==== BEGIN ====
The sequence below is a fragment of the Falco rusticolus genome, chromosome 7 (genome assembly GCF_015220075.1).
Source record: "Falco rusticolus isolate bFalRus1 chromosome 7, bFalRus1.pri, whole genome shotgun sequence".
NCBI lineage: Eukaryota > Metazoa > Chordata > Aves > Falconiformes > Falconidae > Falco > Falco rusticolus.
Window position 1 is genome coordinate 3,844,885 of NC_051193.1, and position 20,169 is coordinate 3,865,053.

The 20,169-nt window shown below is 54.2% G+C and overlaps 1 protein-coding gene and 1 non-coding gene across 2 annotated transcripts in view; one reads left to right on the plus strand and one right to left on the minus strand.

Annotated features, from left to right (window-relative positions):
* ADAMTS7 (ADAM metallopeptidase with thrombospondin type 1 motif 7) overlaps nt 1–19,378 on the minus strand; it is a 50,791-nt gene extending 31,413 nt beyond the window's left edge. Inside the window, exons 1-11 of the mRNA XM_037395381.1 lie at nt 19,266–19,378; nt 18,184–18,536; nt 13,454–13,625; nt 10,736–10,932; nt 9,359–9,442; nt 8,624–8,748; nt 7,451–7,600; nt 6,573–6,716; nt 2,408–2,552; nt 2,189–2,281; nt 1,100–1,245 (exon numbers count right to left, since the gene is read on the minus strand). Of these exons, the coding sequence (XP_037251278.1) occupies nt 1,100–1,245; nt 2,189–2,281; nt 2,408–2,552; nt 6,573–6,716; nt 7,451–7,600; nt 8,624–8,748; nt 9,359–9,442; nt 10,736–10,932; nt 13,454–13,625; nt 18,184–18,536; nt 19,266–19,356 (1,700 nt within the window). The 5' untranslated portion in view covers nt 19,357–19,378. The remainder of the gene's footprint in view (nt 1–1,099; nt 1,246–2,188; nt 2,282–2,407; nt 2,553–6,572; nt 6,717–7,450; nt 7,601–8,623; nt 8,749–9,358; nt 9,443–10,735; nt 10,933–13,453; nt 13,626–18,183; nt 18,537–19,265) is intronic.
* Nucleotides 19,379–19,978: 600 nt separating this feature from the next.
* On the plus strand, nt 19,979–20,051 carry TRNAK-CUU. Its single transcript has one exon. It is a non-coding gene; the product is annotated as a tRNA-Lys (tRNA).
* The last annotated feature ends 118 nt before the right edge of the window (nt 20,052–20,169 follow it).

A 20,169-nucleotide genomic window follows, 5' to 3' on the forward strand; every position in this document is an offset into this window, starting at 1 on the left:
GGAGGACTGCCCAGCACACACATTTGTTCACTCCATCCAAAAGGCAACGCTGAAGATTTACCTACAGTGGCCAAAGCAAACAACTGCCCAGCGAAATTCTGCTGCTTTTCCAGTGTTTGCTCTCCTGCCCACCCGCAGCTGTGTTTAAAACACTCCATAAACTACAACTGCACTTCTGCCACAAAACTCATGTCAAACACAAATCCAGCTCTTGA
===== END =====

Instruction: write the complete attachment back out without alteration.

The sequence below is a fragment of the Falco rusticolus genome, chromosome 7 (genome assembly GCF_015220075.1).
Source record: "Falco rusticolus isolate bFalRus1 chromosome 7, bFalRus1.pri, whole genome shotgun sequence".
NCBI lineage: Eukaryota > Metazoa > Chordata > Aves > Falconiformes > Falconidae > Falco > Falco rusticolus.
Window position 1 is genome coordinate 3,844,885 of NC_051193.1, and position 20,169 is coordinate 3,865,053.

The 20,169-nt window shown below is 54.2% G+C and overlaps 1 protein-coding gene and 1 non-coding gene across 2 annotated transcripts in view; one reads left to right on the plus strand and one right to left on the minus strand.

Annotated features, from left to right (window-relative positions):
* ADAMTS7 (ADAM metallopeptidase with thrombospondin type 1 motif 7) overlaps nt 1–19,378 on the minus strand; it is a 50,791-nt gene extending 31,413 nt beyond the window's left edge. Inside the window, exons 1-11 of the mRNA XM_037395381.1 lie at nt 19,266–19,378; nt 18,184–18,536; nt 13,454–13,625; nt 10,736–10,932; nt 9,359–9,442; nt 8,624–8,748; nt 7,451–7,600; nt 6,573–6,716; nt 2,408–2,552; nt 2,189–2,281; nt 1,100–1,245 (exon numbers count right to left, since the gene is read on the minus strand). Of these exons, the coding sequence (XP_037251278.1) occupies nt 1,100–1,245; nt 2,189–2,281; nt 2,408–2,552; nt 6,573–6,716; nt 7,451–7,600; nt 8,624–8,748; nt 9,359–9,442; nt 10,736–10,932; nt 13,454–13,625; nt 18,184–18,536; nt 19,266–19,356 (1,700 nt within the window). The 5' untranslated portion in view covers nt 19,357–19,378. The remainder of the gene's footprint in view (nt 1–1,099; nt 1,246–2,188; nt 2,282–2,407; nt 2,553–6,572; nt 6,717–7,450; nt 7,601–8,623; nt 8,749–9,358; nt 9,443–10,735; nt 10,933–13,453; nt 13,626–18,183; nt 18,537–19,265) is intronic.
* Nucleotides 19,379–19,978: 600 nt separating this feature from the next.
* On the plus strand, nt 19,979–20,051 carry TRNAK-CUU. Its single transcript has one exon. It is a non-coding gene; the product is annotated as a tRNA-Lys (tRNA).
* The last annotated feature ends 118 nt before the right edge of the window (nt 20,052–20,169 follow it).

A 20,169-nucleotide genomic window follows, 5' to 3' on the forward strand; every position in this document is an offset into this window, starting at 1 on the left:
GGAGGACTGCCCAGCACACACATTTGTTCACTCCATCCAAAAGGCAACGCTGAAGATTTACCTACAGTGGCCAAAGCAAACAACTGCCCAGCGAAATTCTGCTGCTTTTCCAGTGTTTGCTCTCCTGCCCACCCGCAGCTGTGTTTAAAACACTCCATAAACTACAACTGCACTTCTGCCACAAAACTCATGTCAAACACAAATCCAGCTCTTGA